Add onions, carrots, celery, bay leaves and peppercorns. Bring to a boil, cover and simmer for at least 2 hours. 3 is better. (If this were chicken soup and you were using a whole chicken, I’d tell you to remove the chicken breast part of the chicken after 40 minutes and chop it up to add to the finished soup.)

With a slotted spoon, remove the biggest pieces of debris from the soup and discard. (It just makes straining the soup easier.) Strain the soup into a bowl or clean pot. (I have so much, I use both.)

Return strained soup to stockpot. Taste for seasoning. (It will need some salt.) Add nicely chopped onions, carrots and celery, if using. Bring to a boil, cover and simmer for 40 minutes. Add chopped turkey back to pot. Serve hot with lots of freshly ground pepper.

T  T  T  T  T  T  T  T  T  T  T  T  T

Turkey Triumph Sandwich

This sandwich is a triumph of ingenuity. A young man in my house thought of everything in creating this. He required that the gravy be heated up in a fairly wide pot, so that he could easily dunk his pieces of toast in for the “moist making” (gosh, I hate that word) portion of the sandwich. He couldn’t find regular tongs, so he used the ones from the ice bucket to get the bread nice and coated in the hot gravy. (That will be an interesting tasting cosmo, next time.)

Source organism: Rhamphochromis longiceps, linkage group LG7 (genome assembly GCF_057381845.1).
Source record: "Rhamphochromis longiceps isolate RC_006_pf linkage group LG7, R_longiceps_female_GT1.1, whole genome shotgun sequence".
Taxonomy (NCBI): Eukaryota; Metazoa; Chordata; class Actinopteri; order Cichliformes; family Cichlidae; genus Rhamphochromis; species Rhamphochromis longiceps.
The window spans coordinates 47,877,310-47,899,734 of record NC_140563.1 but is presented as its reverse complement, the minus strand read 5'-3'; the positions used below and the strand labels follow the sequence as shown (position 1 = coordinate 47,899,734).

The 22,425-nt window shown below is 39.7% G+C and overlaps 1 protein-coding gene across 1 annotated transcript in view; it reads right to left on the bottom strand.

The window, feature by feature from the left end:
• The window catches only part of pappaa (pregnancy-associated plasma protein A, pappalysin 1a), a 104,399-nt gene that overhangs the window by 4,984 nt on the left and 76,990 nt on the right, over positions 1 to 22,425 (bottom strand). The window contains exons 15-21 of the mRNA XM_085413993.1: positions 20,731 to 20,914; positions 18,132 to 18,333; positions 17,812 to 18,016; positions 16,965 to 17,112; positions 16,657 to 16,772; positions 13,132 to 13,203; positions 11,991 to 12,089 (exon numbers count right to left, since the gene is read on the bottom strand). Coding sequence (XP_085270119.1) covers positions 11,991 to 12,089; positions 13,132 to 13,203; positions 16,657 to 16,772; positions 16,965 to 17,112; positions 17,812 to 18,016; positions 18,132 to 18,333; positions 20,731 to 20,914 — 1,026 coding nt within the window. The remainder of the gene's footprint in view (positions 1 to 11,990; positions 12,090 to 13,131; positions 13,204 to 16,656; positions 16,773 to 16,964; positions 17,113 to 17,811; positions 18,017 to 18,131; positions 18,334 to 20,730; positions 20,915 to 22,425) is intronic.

No recipe, you can see the layers pretty easily:
Toast, mayo, turkey, cranberries, gravy soaked bread, stuffing, mashed potatoes (which were the only thing I would have left off), toast, mayo, turkey, cranberries, toast with mayo…you get the idea.


Emily said...

Wow! Thanksgiving dagwood! Your son is a genius! Or was it the husband?

The Short (dis)Order Cook said...

How does one fit that sandwich in one's mouth?

Whenever I think of turkey soup gone wrong, I remember the time I boiled down the carcass forgetting to remove the cinnamon stick I had put in the cavity to flavor it while roasting. Made for a rather interesting flavor. I suppose if I added some star anise and cloves, I could have made turkey pho.

Sue said...

Sorry I deleted this comment from Tom by mistake!!!

“If it were me, I'd be wiping away tears as I poured that stock down the drain. But you have to be careful. Have you tried stuffing dumplings in the soup? Or frying up some stuffing patties and putting them in the bottom of each soup bowl?”

Sue said...

Hey Em,
It was definitely a son-made creation!

Did you see how much that sandwich shrunk down after it was cut? I thought it was rather large, but its creator had no problem chomping down on it.

I'm not sure the cinnamon would have been the greatest addition for a long boiling, but turkey pho is such a great idea.I should have made THAT!

Hey Tom,
I'm glad I had a house full of folks so I couldn't take the time to mourn my stock. But luckily I had used the majority of it for the gravy.

I fear that adding any kind of stuffing situation to the soup would bring back all those bad memories. But I love the idea of a stuffing pattie...served at a totally different time from the soup, though.